Maya always seemed tired and thirsty and was constantly wetting through her nappies.
These symptoms might reflect a typical kid to many, but her parents had seen them before in another friend’s child. They took Maya straight to the emergency department, and sure enough, she was diagnosed with type-1 diabetes.
Diabetes is a condition where there is too much glucose (sugar) in the blood, and the body can’t make enough insulin to deal with it.
In the short term, these high levels of glucose lead to what Maya’s parents were seeing – tiredness, and kidneys working hard to pass excess glucose through the urine, leading to dehydration. In the long term, they damage blood vessels and nerves, and in turn, the heart, brain, kidneys, eyes and feet.
“Type-1 is a chronic illness where you need insulin to save your life,” Emma explains.
“The pancreas literally stops making insulin, so without insulin injections, a type-1 diabetic can die. With type-2, they still need insulin, but not as regularly and it’s more diet-controlled.”
Approximately 8.7 million people around the world live with type-1 diabetes, more than than 130,000 of whom live in Australia. Eight more Australians are diagnosed each day.
For World Diabetes Day (14 November), the family are raising awareness on how the condition can occur in children so others can avoid finding it too late.
They attended Canberra’s version of the Juvenile Diabetes Research Foundation (JDRF) ‘One Walk’ on Sunday, 29 October, from bridge to bridge on Lake Burley Griffin. Over the past 30 years, these walks around the country have raised $46 million for diabetes research.
Angelo and Emma are also organising a gala dinner at the Hellenic Club in Woden on 22 June next year (tickets go on sale in early February).
In Maya’s case, the condition is hereditary – Angelo has type-1 diabetes, along with his father, brother and niece. But for many others, it takes the form of an auto-immune disease and only needs a trigger.
“A lot of people go through diabetes having no family history, so they don’t really know the signs to look out for,” Emma says.
“And with young children, these signs look like a cold or gastro or anything like that, so they’re quite often missed by doctors. They can become quite ill very quickly and can become a life-threatening complication called diabetic ketoacidosis (DKA) if it’s not diagnosed.”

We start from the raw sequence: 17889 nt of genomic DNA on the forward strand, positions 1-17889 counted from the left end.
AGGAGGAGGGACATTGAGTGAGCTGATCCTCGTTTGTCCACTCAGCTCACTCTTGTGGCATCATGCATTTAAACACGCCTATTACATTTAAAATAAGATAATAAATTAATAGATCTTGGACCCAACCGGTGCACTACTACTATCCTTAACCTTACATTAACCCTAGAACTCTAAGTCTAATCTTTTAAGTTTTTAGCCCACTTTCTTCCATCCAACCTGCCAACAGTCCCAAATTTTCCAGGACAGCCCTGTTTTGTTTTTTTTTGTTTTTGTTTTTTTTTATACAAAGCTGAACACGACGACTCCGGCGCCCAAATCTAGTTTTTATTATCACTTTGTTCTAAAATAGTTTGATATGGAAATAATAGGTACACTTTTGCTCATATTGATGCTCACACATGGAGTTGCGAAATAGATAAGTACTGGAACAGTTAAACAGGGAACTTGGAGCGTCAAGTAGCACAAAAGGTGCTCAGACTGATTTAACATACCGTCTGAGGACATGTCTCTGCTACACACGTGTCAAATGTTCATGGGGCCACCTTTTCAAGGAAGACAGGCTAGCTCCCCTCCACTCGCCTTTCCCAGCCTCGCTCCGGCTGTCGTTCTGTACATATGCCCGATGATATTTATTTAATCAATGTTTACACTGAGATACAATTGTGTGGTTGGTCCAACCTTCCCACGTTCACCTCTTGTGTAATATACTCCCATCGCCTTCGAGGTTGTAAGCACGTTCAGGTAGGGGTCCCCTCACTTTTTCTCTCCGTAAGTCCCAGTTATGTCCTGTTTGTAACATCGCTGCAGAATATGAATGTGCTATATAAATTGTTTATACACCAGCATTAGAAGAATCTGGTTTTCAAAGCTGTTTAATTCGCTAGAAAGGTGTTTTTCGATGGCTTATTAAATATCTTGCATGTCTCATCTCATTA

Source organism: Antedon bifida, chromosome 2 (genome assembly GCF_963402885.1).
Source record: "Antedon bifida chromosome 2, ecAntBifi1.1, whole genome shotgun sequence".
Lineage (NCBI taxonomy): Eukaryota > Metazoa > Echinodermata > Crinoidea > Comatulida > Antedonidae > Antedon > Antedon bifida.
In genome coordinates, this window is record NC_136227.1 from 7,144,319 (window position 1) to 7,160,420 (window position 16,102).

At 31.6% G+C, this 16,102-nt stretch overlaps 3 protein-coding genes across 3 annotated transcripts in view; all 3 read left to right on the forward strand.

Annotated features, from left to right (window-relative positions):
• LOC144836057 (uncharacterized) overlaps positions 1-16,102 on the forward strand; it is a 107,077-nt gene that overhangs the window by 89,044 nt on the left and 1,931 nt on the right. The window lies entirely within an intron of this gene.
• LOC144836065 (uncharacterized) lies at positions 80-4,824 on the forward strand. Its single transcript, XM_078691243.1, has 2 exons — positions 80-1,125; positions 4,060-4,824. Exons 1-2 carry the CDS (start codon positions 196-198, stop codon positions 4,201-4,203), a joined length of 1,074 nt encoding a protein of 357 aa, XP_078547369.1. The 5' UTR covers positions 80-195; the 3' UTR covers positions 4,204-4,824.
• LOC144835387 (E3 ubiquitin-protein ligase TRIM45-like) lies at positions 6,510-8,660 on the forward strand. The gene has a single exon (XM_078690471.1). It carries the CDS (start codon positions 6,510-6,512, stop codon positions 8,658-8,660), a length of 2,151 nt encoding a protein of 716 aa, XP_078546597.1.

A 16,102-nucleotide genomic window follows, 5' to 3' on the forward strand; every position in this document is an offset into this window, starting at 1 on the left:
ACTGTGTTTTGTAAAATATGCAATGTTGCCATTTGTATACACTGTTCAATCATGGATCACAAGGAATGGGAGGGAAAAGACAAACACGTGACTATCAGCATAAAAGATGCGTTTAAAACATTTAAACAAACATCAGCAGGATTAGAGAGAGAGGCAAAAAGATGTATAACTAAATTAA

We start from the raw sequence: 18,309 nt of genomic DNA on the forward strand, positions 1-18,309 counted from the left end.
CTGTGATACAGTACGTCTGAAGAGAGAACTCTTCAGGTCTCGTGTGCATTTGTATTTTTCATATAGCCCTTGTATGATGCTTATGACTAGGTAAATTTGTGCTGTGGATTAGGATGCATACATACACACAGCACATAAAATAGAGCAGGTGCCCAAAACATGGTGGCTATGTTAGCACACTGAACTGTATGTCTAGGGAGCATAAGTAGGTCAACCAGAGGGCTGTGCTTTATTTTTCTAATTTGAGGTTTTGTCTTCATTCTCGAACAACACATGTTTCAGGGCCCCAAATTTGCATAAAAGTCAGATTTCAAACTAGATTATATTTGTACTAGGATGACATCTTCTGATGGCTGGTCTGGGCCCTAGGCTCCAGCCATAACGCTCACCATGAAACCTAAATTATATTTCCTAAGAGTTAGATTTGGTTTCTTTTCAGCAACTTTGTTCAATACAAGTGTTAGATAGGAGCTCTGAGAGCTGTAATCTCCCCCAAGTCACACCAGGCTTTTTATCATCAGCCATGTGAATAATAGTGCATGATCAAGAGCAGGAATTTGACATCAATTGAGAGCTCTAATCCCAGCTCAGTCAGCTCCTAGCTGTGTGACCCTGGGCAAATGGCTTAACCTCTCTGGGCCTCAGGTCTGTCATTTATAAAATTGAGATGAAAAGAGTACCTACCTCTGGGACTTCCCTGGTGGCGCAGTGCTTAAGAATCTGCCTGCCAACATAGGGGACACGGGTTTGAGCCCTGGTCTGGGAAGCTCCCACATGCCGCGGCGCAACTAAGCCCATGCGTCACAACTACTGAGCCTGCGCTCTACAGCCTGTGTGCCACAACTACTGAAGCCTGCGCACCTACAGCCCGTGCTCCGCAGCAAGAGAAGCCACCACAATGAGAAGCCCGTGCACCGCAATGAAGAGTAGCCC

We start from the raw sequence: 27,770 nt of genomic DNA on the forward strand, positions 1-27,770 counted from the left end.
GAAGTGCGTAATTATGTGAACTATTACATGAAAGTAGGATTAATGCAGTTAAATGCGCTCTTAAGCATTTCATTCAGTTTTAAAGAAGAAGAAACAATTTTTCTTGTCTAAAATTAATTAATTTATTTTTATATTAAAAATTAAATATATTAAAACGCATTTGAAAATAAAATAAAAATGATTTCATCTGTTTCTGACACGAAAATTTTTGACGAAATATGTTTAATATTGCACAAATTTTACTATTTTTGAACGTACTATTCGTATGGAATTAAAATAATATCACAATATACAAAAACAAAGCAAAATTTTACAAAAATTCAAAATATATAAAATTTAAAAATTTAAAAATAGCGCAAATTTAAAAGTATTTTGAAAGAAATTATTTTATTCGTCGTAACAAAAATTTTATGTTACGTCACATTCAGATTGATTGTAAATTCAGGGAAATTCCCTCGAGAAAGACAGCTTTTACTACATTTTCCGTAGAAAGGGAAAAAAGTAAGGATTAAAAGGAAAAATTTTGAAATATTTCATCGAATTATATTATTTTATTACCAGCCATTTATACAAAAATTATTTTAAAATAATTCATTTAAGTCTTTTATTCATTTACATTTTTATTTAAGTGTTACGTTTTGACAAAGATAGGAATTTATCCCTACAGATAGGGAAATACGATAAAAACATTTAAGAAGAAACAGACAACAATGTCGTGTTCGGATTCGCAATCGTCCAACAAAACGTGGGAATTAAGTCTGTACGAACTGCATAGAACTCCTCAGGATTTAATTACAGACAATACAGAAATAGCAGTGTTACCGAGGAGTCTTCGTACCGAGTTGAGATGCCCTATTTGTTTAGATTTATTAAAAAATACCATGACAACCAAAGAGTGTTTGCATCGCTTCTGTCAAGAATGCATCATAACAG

Treatment has improved over the years, from when Angelo used to have to prick his finger 10 times a day at school to top up his insulin. Nowadays, he and Maya wear glucose monitors and insulin pods that tell them when levels get out of whack. And there are always sugary sweets on hand for whenever either of them needs a hit of glucose.
Maya is now in school where the teachers are well versed in dealing with diabetes in children, but Emma says childcare was a different story.
“Communication and education consistently and constantly with everybody and anybody who’s caring for a child with diabetes – even grandparents and family members – is key to managing it.”
It requires 24/7 care, to the point Angelo and Emma must check on Maya every night.
“It’s like holding a balloon all day to stop it from hitting the ground while living the rest of your everyday life.”
JDRF is conducting a Type 1 Diabetes National Screening Pilot in hospitals across Australia at the moment, a simple newborn screening test designed to help find children who might be susceptible to diabetes. The hope is to roll it out as a standard offering.
But ultimately, there is no cure, and it’s about learning to live with it.
“We’re stuck with devices and technology at the moment,” Emma says.
“It’s just about awareness. We like the approach of ‘diabetes doesn’t rule us’. So we do everything the same as other parents – Maya can go to parties and things like that – but we have the extra load of working out how much insulin she needs.”
For more information on diabetes in children, or to donate to research, visit the JDRF website.